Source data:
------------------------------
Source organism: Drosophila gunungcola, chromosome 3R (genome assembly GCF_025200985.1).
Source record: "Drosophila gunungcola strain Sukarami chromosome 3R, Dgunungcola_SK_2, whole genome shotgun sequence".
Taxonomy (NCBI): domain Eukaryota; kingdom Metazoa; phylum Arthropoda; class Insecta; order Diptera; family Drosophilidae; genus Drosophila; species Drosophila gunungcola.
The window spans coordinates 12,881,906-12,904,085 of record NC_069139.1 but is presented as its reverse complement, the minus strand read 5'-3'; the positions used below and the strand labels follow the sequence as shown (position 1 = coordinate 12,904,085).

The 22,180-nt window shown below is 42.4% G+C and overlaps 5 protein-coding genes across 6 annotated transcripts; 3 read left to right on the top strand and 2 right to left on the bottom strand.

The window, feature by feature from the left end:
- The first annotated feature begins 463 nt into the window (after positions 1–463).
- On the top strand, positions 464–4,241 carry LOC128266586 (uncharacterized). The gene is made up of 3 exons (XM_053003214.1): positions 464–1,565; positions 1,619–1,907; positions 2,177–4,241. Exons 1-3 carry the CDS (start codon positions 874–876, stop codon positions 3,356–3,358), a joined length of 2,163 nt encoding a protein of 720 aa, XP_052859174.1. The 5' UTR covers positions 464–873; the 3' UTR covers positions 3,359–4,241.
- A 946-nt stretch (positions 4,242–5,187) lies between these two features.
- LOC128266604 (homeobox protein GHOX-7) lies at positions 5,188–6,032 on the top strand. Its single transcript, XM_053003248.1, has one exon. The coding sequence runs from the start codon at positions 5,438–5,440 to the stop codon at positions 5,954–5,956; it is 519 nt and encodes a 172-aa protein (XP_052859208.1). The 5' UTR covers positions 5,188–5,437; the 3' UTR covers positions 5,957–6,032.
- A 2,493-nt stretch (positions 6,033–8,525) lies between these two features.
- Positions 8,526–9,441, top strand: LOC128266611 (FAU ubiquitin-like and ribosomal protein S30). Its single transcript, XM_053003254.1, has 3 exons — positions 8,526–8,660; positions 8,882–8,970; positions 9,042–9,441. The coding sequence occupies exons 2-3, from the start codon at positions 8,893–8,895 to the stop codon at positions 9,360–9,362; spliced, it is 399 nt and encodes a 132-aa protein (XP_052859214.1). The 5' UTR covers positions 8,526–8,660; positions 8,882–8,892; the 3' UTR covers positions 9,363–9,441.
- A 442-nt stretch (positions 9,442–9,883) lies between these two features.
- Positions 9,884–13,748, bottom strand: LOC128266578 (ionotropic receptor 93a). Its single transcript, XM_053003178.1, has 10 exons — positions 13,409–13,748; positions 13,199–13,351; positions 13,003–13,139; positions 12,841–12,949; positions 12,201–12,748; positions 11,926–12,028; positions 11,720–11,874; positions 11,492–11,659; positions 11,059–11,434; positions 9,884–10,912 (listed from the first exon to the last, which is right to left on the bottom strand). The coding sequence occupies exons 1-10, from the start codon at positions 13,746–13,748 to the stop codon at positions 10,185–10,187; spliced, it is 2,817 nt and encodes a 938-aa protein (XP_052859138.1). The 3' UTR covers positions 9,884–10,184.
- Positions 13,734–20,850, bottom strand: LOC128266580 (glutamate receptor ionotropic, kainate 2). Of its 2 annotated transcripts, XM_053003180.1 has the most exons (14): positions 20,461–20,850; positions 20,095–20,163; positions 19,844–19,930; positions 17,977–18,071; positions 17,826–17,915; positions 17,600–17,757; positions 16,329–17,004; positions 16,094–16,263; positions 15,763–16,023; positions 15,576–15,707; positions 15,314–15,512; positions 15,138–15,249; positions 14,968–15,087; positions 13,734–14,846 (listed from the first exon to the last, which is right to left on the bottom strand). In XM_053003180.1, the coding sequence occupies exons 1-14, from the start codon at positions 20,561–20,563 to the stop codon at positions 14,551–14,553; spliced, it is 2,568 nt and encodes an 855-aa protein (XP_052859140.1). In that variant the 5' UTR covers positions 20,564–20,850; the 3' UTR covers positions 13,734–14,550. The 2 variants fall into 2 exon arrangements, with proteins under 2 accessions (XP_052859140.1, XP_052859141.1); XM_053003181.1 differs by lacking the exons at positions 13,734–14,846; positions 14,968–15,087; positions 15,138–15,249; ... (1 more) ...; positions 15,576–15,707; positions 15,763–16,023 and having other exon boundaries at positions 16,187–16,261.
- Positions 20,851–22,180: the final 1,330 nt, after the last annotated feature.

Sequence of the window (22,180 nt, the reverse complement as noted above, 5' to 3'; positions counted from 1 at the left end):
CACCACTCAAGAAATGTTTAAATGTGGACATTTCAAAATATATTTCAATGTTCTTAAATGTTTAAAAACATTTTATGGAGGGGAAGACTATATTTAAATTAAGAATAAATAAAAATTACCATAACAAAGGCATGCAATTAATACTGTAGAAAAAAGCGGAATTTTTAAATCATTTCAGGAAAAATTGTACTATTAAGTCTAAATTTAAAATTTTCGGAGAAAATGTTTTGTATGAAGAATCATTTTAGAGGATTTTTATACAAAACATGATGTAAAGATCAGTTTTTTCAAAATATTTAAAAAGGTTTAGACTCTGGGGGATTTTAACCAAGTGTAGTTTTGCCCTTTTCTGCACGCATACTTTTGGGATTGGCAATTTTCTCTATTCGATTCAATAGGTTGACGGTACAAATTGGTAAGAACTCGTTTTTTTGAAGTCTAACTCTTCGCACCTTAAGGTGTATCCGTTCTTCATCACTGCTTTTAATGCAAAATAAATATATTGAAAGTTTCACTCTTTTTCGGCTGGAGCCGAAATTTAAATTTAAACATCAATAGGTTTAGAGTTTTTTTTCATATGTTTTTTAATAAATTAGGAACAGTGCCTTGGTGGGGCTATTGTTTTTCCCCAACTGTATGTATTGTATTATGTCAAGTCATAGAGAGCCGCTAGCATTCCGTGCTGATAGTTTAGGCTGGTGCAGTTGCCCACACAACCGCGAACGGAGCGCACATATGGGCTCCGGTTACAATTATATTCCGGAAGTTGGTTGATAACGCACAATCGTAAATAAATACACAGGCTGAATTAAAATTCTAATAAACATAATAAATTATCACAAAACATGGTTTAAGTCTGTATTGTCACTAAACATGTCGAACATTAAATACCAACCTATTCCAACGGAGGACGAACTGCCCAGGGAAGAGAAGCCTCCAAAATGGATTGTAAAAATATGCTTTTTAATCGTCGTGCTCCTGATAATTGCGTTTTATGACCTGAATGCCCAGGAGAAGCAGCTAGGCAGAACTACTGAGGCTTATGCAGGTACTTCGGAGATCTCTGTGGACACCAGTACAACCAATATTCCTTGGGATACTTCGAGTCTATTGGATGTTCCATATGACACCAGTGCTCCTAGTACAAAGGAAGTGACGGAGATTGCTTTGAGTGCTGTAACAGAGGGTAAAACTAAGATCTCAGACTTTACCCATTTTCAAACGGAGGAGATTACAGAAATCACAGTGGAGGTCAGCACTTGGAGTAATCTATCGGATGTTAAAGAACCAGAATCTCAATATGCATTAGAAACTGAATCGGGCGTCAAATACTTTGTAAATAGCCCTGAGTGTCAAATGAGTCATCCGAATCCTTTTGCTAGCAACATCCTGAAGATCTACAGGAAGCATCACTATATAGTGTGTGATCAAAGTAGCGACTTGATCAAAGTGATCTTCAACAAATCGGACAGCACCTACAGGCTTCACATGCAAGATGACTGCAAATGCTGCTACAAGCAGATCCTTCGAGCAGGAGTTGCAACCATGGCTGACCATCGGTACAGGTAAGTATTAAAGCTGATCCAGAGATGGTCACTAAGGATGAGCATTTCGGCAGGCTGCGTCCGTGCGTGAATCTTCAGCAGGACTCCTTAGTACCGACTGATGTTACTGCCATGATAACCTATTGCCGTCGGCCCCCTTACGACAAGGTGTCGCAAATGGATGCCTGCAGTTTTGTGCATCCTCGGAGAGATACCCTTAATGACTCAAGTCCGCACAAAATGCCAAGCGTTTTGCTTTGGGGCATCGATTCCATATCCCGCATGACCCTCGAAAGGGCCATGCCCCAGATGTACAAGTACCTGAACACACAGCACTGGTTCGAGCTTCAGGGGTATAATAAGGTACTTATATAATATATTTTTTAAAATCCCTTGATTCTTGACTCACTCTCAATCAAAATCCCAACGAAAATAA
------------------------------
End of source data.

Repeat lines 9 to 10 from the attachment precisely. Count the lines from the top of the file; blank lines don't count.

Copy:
- A 946-nt stretch (positions 4,242–5,187) lies between these two features.
- LOC128266604 (homeobox protein GHOX-7) lies at positions 5,188–6,032 on the top strand. Its single transcript, XM_053003248.1, has one exon. The coding sequence runs from the start codon at positions 5,438–5,440 to the stop codon at positions 5,954–5,956; it is 519 nt and encodes a 172-aa protein (XP_052859208.1). The 5' UTR covers positions 5,188–5,437; the 3' UTR covers positions 5,957–6,032.